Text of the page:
Skip to main content

How to Diagnose Spark Plug Problems

I've worked in a variety of hands-on professions and love to write about topics that can save readers from needless expenses.

What Do Spark Plugs Do?

Spark plugs are a vital component to the internal combustion engine, and spark plug problems can stop you in your tracks . . . literally. They provide the burst of energy needed to ignite the fuel in your combustion chamber. The size of your engine, whether it has 4, 6, or 8 cylinders, will determine how many you have under your hood.

Each cylinder requires its own, and if one or more of your spark plugs stops working properly, you might experience a misfire in the corresponding cylinder. If you're not sure if your spark plugs are having problems, here are a few symptoms of problems:

  • Poor fuel economy
  • Rough idle
  • Stalling
  • Lack of power
  • Excess emissions

Diagnosing Spark Plug Problems

If you're experiencing one or more of the issues stated above, then you definitely might be having spark plug problems. But be aware that there are other conditions that can cause the same issues listed above, things like dirty fuel injectors, dirty air filters, or MAF sensor problems. So how can you tell which malfunctioning system is to blame for the problems you're experiencing? There are a few tricks.

1. Analyze your exhaust

You don't need to take your car into a smog center to do this. All you need to do is stand behind the vehicle while it's running at idle and get a scent of it to see if there's any smell of unburnt fuel in the air. If you have a faulty or fouled spark plug, then one of your cylinders isn't going to combust properly, leaving the fuel in the chamber unburnt. This same fuel will be pushed out of the tail pipe and should leave the scent of unburnt fuel in the air, which you should be able to detect. Please don't stick your nose in the tail pipe, and don't breathe the exhaust deeply into your lungs. Just try to get a scent of the exhaust.

2. Take your car to your local auto parts store

Your local NAPA or other auto parts store should be able to plug a diagnostic tool into your car which will be able to give them a code and a readout on your engine. If one or more of your cylinders is consistently misfiring, the diagnostic tool should be able to detect it and give a code for which cylinder is misfiring. This will be a very strong indication that you're having spark plug problems with that cylinder. Misfiring doesn't always indicate it, however, which you should be aware of. But one of the main causes of misfiring is a faulty spark plug.

Causes of a Spark Plug Going Bad

Spark plug problems can arise from a variety of things. Since they are continuously in use while an engine is running, they have a natural shelf life and can wear out. But certain conditions can cause them to wear out faster than usual or to go bad very quickly. Here are some of the main ways that they can go bad:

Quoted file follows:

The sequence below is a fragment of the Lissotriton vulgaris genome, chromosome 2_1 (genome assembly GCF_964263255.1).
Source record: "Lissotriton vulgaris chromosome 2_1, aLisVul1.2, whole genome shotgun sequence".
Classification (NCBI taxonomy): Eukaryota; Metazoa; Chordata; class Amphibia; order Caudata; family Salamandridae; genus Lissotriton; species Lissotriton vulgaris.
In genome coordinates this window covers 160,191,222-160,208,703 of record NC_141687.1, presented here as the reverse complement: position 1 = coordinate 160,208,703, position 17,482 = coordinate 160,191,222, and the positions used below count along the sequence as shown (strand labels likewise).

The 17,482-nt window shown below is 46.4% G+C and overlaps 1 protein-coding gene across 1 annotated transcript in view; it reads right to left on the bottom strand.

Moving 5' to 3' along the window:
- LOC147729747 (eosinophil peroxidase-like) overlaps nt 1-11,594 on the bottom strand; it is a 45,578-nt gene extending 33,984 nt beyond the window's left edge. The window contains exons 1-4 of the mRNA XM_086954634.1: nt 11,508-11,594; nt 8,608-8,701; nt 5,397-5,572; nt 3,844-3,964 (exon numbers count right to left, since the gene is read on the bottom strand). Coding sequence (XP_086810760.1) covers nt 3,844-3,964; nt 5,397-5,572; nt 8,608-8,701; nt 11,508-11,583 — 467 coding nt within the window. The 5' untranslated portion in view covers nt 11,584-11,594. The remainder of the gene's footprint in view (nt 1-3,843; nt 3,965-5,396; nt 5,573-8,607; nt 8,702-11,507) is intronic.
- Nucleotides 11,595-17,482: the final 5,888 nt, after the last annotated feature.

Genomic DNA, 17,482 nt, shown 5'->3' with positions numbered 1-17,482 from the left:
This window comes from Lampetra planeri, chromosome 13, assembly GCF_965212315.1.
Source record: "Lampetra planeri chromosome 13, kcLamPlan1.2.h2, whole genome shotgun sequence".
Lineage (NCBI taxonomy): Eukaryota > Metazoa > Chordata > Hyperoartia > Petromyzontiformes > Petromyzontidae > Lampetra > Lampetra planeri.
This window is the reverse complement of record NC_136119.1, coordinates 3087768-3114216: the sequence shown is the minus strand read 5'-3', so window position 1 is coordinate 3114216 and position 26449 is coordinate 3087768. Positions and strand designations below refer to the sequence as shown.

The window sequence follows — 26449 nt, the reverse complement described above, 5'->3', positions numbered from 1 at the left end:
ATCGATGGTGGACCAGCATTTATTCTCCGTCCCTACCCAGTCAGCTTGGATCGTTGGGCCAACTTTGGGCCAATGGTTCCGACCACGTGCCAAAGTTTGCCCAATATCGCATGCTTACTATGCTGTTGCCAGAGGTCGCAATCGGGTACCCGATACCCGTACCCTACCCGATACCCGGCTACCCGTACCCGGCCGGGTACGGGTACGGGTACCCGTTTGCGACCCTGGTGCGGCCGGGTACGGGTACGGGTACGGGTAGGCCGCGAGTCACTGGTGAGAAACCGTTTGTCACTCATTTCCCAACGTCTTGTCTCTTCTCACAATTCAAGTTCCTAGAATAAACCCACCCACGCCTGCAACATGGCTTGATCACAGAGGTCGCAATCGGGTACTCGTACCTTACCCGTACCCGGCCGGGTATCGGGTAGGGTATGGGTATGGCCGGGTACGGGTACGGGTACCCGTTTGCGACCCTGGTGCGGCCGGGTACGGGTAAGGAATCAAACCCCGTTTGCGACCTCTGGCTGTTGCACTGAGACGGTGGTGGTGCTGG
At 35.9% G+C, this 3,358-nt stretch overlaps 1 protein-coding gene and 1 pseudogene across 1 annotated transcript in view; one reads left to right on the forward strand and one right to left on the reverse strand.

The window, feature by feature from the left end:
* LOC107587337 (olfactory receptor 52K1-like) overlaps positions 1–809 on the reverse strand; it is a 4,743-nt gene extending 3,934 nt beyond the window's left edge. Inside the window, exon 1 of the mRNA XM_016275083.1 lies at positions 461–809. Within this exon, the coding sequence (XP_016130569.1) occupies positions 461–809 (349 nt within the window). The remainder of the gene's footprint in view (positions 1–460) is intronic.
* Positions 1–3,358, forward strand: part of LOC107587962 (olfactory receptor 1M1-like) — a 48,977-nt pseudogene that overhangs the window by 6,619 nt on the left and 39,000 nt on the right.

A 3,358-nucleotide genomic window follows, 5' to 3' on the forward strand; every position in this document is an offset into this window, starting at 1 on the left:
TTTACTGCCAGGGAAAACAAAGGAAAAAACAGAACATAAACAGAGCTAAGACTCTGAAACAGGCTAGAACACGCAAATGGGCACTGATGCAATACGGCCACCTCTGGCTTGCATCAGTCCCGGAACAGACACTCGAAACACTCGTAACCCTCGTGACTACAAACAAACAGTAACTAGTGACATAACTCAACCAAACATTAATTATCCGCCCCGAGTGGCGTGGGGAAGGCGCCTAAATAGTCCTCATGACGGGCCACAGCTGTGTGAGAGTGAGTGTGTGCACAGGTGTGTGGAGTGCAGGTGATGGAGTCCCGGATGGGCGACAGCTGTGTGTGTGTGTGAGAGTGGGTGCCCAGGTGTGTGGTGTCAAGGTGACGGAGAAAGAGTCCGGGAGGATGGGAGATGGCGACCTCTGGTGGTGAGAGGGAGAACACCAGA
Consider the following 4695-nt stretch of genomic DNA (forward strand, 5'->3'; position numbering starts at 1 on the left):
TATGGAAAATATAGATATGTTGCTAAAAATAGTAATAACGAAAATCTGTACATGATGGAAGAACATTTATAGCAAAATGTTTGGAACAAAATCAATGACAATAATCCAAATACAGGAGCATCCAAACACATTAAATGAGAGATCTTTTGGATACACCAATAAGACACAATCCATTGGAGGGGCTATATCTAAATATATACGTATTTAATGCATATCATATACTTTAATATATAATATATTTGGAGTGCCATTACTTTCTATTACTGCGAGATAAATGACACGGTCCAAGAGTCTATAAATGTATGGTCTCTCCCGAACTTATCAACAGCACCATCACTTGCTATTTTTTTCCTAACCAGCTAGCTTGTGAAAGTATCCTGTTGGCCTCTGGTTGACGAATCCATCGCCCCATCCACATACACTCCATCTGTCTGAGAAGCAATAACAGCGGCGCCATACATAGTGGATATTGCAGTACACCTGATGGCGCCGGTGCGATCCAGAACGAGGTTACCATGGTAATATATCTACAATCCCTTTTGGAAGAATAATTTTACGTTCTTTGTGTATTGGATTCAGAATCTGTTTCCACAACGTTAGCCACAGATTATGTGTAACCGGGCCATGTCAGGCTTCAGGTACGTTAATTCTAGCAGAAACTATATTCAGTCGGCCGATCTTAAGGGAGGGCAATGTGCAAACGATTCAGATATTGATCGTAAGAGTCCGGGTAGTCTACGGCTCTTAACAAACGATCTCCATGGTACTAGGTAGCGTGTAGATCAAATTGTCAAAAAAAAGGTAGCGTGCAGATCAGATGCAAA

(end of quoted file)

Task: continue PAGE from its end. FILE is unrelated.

1. Oil in the combustion chamber

As vehicles get older and start to wear out, some of the oil that lubricates the engine can begin to enter the combustion chamber where the fuel/air mixture is ignited. A slow steady flow of oil into the combustion chamber is one of the leading causes of spark plug problems. It can cause the tip of the plug to get oily and dirty, resulting in buildup and damage to the plug, which will ultimately cause it to fail. If you have an older vehicle and you know it's burning oil, then the lifespan of your spark plugs will most likely be shorter than usual.

2. Improperly gapped spark plugs

As you can see from the picture of the spark plug above, there's a small gap in between the metal pieces on the tip. This gap needs to be precisely measured for the specific type of engine when a spark plug is installed. If the gap is made incorrectly, then extra stress might be placed on the tip, causing it to erode and wear out faster. Each one is gapped separately upon installation. So if one of them is slightly off, it can cause that single plug to go bad before the rest of the set.

3. Carbon buildup

Just like oil can cause a spark plug to go bad, so can carbon buildup. Instead of an oily look, sooty carbon deposits have a dry and black look to them. So if you're looking at your spark plug yourself, that can help make the determination as to what specific problem you might be having. Carbon buildup can be caused by a number of factors. A cracked distributor case, dirty fuel injectors, improper fuel/air mixture, and clogged air filter element, to name a few can cause carbon to build up on spark plugs and quickly cause problems.

4. Overheating

Overheating of the tip of the spark plug can cause it to wear out prematurely. This can arise from a number of different causes. If the timing of the engine is off and pre-ignition occurs, this can cause excess heat to build up in the combustion chamber. When an engine is running, the fuel/air mixture is first compressed before it's ignited.

If the mixture is ignited slightly early before it's fully compressed, this is known as pre-ignition. In addition to pre-ignition, if your engine's cooling system isn't functioning at peak performance and your engine tends to run hot, this can also cause overheating to your spark plugs and give them a shorter shelf life.

This article is accurate and true to the best of the author’s knowledge. Content is for informational or entertainment purposes only and does not substitute for personal counsel or professional advice in business, financial, legal, or technical matters.